I suggest you check out the song. Here are the lyrics :

Mercy Mercy Me (The Ecology)

Marvin Gaye

Ah, mercy, mercy me, Ah, things ain't what they used to be, no, no. Where did all the blue skies go? Poison is the wind that blows from the north and south and east.

Mercy, mercy me, Ah, things ain't what they used to be, no, no. Oil wasted on the ocean and upon Our seas fish full of mercury,

Oh, mercy, mercy me. Ah, things ain't what they used to be, no, no, no. Radiation underground and in the sky; Animals and birds who live near by are dying.

Oh, mercy, mercy me. Ah, things ain't what they used to be. What about this over crowded land? How much more abuse from man can she stand?

Songwriters: MARVIN GAYE, MARVIN P GAYE© Sony/ATV Music Publishing LLC, BMG Rights ManagementFor non-commercial use only.

I want to end this week's conversation by mentioning Hurricane Dorian and the devastation it has brought with him. We, here in Florida, after a week of evacuations and waiting, were lucky enough to escape its wrath. People on the Bahamian Islands of Abaco and Grand Bahama were not and stating that the storm wreaked havoc would be an understatement. Many people there lost everything. They are awaiting help; they are trying to get off the island; they have nothing left. I am providing you with a link to the news surrounding this disaster. Check it out @ and see how you can help. Also be sure to check out the artists work displayed this week. Carl Brandien is a Florida compadre. Both do lovely work. Until next time peoples of the page. Stay Safe! Namaste!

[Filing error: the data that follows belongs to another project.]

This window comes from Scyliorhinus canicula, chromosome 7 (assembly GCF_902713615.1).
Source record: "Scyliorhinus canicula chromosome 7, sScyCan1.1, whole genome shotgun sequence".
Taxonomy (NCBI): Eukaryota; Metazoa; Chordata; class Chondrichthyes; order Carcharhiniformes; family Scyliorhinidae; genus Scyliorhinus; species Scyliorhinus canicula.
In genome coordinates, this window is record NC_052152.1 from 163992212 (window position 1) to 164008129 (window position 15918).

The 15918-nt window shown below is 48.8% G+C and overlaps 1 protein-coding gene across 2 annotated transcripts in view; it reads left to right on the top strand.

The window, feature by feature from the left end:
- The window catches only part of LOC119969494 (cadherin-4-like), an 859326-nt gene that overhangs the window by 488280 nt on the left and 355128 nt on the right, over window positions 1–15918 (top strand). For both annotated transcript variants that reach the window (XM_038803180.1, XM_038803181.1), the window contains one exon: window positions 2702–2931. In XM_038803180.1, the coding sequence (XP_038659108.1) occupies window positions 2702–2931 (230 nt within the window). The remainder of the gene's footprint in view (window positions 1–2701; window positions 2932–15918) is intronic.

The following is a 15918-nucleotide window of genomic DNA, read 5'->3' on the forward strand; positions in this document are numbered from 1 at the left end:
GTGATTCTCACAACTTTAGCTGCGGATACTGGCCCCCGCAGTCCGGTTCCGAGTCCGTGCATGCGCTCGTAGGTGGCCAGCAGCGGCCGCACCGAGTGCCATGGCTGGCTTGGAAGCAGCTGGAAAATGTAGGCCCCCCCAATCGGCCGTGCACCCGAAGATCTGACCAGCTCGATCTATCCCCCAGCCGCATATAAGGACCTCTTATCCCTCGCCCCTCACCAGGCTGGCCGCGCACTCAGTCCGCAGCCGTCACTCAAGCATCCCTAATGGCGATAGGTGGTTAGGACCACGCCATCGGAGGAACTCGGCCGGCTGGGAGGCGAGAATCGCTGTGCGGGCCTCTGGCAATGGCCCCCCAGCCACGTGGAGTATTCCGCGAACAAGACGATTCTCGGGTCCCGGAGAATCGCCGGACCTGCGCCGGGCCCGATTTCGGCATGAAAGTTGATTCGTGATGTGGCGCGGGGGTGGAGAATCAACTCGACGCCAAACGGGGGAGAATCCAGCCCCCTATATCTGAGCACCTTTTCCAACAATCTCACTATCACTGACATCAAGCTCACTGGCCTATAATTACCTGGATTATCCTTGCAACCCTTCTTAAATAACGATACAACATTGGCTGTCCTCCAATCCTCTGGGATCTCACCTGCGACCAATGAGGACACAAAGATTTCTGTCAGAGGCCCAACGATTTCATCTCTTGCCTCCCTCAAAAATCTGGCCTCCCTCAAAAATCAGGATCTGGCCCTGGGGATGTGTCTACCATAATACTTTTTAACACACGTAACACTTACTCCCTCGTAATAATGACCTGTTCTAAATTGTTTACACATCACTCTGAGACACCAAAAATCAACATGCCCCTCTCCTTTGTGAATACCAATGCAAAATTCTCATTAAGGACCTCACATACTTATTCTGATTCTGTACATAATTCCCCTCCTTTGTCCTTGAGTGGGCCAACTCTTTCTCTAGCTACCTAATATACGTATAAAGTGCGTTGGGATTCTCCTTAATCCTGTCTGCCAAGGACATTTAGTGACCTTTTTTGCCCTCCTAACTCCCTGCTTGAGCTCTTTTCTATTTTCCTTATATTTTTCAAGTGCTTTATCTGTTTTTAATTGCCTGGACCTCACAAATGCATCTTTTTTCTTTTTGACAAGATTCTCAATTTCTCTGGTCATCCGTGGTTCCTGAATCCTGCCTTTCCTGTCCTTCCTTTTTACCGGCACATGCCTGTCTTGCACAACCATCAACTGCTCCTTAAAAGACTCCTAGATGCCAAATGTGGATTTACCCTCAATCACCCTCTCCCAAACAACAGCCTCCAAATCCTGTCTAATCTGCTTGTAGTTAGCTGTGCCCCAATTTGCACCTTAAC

₁ “environmental racism.” Open Education Sociology Dictionary. Ed. Kenton Bell. 2013. Web. 11 Sep. 2019. <>. environmental-racism-is-real/554315/